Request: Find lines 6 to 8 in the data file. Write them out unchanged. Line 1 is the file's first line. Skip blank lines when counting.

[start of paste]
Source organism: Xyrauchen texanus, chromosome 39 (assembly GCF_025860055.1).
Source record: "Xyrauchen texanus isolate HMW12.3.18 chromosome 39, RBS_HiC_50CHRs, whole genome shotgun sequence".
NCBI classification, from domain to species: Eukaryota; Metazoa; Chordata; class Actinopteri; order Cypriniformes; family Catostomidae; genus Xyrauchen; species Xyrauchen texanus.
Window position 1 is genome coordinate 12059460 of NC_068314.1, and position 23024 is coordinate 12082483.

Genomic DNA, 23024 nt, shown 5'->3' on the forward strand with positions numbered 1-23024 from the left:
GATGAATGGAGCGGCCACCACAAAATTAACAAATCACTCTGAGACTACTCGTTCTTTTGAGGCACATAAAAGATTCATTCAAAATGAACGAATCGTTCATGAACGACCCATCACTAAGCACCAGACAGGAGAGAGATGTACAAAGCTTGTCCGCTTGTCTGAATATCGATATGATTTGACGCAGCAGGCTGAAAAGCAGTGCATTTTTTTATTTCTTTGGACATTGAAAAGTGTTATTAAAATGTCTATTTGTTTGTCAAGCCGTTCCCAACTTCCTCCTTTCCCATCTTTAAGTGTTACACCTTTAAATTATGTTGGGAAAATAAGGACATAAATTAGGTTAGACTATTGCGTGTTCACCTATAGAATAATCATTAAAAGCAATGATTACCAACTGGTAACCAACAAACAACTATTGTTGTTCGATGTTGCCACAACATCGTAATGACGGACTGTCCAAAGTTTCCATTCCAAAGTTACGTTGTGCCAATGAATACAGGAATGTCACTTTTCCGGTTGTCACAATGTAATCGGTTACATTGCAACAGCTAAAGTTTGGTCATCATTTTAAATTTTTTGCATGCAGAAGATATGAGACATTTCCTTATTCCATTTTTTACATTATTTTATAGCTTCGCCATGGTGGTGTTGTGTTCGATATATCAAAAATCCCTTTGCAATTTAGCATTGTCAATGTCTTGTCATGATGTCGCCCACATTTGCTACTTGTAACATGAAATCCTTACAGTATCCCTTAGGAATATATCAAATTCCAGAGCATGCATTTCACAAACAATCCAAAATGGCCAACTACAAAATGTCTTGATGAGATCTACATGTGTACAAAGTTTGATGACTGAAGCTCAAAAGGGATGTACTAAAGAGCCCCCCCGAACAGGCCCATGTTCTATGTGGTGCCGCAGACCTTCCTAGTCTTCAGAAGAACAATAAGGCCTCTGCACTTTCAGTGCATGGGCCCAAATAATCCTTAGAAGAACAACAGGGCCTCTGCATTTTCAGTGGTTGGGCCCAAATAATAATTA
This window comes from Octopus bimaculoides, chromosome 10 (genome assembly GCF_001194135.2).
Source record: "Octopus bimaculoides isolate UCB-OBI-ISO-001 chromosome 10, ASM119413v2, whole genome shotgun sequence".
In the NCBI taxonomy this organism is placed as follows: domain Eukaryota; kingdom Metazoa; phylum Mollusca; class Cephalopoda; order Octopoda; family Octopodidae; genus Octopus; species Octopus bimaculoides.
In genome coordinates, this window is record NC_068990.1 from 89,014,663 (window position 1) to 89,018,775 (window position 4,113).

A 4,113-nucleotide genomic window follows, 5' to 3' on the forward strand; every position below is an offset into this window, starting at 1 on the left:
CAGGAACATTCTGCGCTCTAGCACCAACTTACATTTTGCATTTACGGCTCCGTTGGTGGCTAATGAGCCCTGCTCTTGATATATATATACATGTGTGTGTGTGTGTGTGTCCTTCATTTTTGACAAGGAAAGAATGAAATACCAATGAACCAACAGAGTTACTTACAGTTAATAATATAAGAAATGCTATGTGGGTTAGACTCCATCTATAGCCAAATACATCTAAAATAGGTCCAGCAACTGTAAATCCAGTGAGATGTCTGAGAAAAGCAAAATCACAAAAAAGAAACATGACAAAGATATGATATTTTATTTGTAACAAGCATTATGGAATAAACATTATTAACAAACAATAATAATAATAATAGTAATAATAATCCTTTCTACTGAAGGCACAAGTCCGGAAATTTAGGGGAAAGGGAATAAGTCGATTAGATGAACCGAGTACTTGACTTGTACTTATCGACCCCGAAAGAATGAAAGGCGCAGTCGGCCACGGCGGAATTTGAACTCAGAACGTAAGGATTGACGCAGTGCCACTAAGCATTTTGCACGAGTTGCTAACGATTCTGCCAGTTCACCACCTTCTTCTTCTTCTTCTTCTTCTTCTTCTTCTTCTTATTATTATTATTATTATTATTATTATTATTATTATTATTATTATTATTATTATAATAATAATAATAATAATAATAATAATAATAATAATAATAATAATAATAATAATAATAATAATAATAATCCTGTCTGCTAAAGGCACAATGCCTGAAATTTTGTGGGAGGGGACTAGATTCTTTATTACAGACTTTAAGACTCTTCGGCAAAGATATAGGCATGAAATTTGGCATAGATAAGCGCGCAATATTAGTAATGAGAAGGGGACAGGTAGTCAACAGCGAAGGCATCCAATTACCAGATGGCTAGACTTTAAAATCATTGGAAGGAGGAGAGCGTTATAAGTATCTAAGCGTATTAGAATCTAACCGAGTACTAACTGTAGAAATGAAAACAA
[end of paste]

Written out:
GATGAATGGAGCGGCCACCACAAAATTAACAAATCACTCTGAGACTACTCGTTCTTTTGAGGCACATAAAAGATTCATTCAAAATGAACGAATCGTTCATGAACGACCCATCACTAAGCACCAGACAGGAGAGAGATGTACAAAGCTTGTCCGCTTGTCTGAATATCGATATGATTTGACGCAGCAGGCTGAAAAGCAGTGCATTTTTTTATTTCTTTGGACATTGAAAAGTGTTATTAAAATGTCTATTTGTTTGTCAAGCCGTTCCCAACTTCCTCCTTTCCCATCTTTAAGTGTTACACCTTTAAATTATGTTGGGAAAATAAGGACATAAATTAGGTTAGACTATTGCGTGTTCACCTATAGAATAATCATTAAAAGCAATGATTACCAACTGGTAACCAACAAACAACTATTGTTGTTCGATGTTGCCACAACATCGTAATGACGGACTGTCCAAAGTTTCCATTCCAAAGTTACGTTGTGCCAATGAATACAGGAATGTCACTTTTCCGGTTGTCACAATGTAATCGGTTACATTGCAACAGCTAAAGTTTGGTCATCATTTTAAATTTTTTGCATGCAGAAGATATGAGACATTTCCTTATTCCATTTTTTACATTATTTTATAGCTTCGCCATGGTGGTGTTGTGTTCGATATATCAAAAATCCCTTTGCAATTTAGCATTGTCAATGTCTTGTCATGATGTCGCCCACATTTGCTACTTGTAACATGAAATCCTTACAGTATCCCTTAGGAATATATCAAATTCCAGAGCATGCATTTCACAAACAATCCAAAATGGCCAACTACAAAATGTCTTGATGAGATCTACATGTGTACAAAGTTTGATGACTGAAGCTCAAAAGGGATGTACTAAAGAGCCCCCCCGAACAGGCCCATGTTCTATGTGGTGCCGCAGACCTTCCTAGTCTTCAGAAGAACAATAAGGCCTCTGCACTTTCAGTGCATGGGCCCAAATAATCCTTAGAAGAACAACAGGGCCTCTGCATTTTCAGTGGTTGGGCCCAAATAATAATTA
This window comes from Octopus bimaculoides, chromosome 10 (genome assembly GCF_001194135.2).
Source record: "Octopus bimaculoides isolate UCB-OBI-ISO-001 chromosome 10, ASM119413v2, whole genome shotgun sequence".